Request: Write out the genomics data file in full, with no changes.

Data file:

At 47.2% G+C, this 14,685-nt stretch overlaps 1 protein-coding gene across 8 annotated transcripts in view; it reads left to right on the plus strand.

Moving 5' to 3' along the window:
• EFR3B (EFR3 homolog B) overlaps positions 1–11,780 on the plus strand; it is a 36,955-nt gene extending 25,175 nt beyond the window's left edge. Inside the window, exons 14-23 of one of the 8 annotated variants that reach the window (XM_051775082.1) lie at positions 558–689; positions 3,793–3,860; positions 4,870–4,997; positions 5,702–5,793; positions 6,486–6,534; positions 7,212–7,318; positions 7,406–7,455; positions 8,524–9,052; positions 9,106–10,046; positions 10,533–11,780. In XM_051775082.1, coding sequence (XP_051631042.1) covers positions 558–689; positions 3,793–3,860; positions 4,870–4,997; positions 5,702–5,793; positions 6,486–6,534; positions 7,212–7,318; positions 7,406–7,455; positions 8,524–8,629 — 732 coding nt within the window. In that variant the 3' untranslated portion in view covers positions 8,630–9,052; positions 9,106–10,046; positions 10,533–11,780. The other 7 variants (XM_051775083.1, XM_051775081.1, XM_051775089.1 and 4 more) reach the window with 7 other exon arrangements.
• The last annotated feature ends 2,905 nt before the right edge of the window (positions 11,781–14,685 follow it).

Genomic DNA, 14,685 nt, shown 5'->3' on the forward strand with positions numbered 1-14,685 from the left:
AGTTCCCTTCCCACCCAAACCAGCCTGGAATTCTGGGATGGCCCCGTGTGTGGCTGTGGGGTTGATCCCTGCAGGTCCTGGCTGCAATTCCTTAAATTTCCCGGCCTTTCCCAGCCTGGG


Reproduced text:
At 47.2% G+C, this 14,685-nt stretch overlaps 1 protein-coding gene across 8 annotated transcripts in view; it reads left to right on the plus strand.

Moving 5' to 3' along the window:
• EFR3B (EFR3 homolog B) overlaps positions 1–11,780 on the plus strand; it is a 36,955-nt gene extending 25,175 nt beyond the window's left edge. Inside the window, exons 14-23 of one of the 8 annotated variants that reach the window (XM_051775082.1) lie at positions 558–689; positions 3,793–3,860; positions 4,870–4,997; positions 5,702–5,793; positions 6,486–6,534; positions 7,212–7,318; positions 7,406–7,455; positions 8,524–9,052; positions 9,106–10,046; positions 10,533–11,780. In XM_051775082.1, coding sequence (XP_051631042.1) covers positions 558–689; positions 3,793–3,860; positions 4,870–4,997; positions 5,702–5,793; positions 6,486–6,534; positions 7,212–7,318; positions 7,406–7,455; positions 8,524–8,629 — 732 coding nt within the window. In that variant the 3' untranslated portion in view covers positions 8,630–9,052; positions 9,106–10,046; positions 10,533–11,780. The other 7 variants (XM_051775083.1, XM_051775081.1, XM_051775089.1 and 4 more) reach the window with 7 other exon arrangements.
• The last annotated feature ends 2,905 nt before the right edge of the window (positions 11,781–14,685 follow it).

Genomic DNA, 14,685 nt, shown 5'->3' on the forward strand with positions numbered 1-14,685 from the left:
AGTTCCCTTCCCACCCAAACCAGCCTGGAATTCTGGGATGGCCCCGTGTGTGGCTGTGGGGTTGATCCCTGCAGGTCCTGGCTGCAATTCCTTAAATTTCCCGGCCTTTCCCAGCCTGGG